It was the first time since December that the PMI was in growth territory, and the highest reading since November, when it was also 50.8.
 
“The country's factory sector gained momentum again and offering new signs that overall economic growth is at least stabilizing thanks to the government's efforts to shore up growth,” said Nikolaus Keis at UniCredit.
 
Aid economic growth

China's government has unveiled a series of modest policy measures in recent months to give a lift to economic growth, which dipped to an 18-month low in the first quarter.

These include targeted reserve requirement cuts for some banks to encourage more lending, quicker fiscal spending and hastening construction of railways and public housing projects.
 
The Markit/JMMA flash Japan Manufacturing PMI rose to a seasonally adjusted 51.1 in June from a final reading of 49.9 in May, showing the first growth in three months.
 
Japan's new orders index jumped to 52.0 from 49.6, indicating consumers are shrugging off an increase in the nationwide sales tax on April 1 as strong demand for workers puts upward pressure on wages.
 
External demand, however, remained weak for the two export powerhouses in a worrying sign that the United States and Europe may not be recovering as strongly as anticipated, meaning it could be difficult to rely on exports for growth.
 
A flash PMI due later on Monday from the United States is expected to show a slight upturn from May.

You May Like

Diplomats Work to Extend Arab-Israeli Cease-Fire

Top officials from the US, France, Britain, Germany, Italy, Turkey and Qatar gather in Paris, while Israel security forces continue searching for tunnels used by militants and Gazan rescue workers search for bodies More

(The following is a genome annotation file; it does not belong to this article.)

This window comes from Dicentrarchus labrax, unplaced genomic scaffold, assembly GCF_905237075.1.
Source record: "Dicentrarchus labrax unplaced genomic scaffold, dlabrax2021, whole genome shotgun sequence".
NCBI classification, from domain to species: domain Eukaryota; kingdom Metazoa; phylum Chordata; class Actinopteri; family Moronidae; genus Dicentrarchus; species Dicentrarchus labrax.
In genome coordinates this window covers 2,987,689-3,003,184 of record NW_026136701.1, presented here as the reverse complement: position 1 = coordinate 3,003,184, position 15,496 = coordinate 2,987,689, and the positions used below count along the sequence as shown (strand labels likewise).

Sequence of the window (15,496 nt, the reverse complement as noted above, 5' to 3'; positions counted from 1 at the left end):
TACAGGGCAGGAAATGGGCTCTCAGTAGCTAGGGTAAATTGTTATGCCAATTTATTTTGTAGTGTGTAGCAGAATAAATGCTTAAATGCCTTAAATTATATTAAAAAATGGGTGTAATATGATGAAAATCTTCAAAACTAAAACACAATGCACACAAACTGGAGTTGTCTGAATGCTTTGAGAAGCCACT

Photogallery US Defense Department Warns of Arms to Eastern Ukraine

‘Imminent’ delivery of Russian rocket launcher poses threat to civilians, US says More

Video Researchers: Africa Genetically Modified Crops Held Back by Scaremongering

GM crops offer best hope of increasing productivity and coping with climate change in Africa, according to co-author of Chatham House report More

This forum has been closed.
Comments
     
There are no comments in this forum. Be first and add one

Featured Videos

Your JavaScript is turned off or you have an old version of Adobe's Flash Player. Get the latest Flash player.
Astronauts Train in Underwater Labi
X
George Putic
July 25, 2014 7:25 PM
In the world’s only underwater laboratory, four U.S. astronauts train for a planned visit to an asteroid. The lab - called Aquarius- is located five kilometers off Key Largo, in southern Florida. Living in close quarters and making excursions only into the surrounding ocean, they try to simulate the daily routine of a crew that will someday travel to collect samples of a rock orbiting far away from earth. VOA’s George Putic has more.
Video

Video Astronauts Train in Underwater Lab

In the world’s only underwater laboratory, four U.S. astronauts train for a planned visit to an asteroid. The lab - called Aquarius- is located five kilometers off Key Largo, in southern Florida. Living in close quarters and making excursions only into the surrounding ocean, they try to simulate the daily routine of a crew that will someday travel to collect samples of a rock orbiting far away from earth. VOA’s George Putic has more.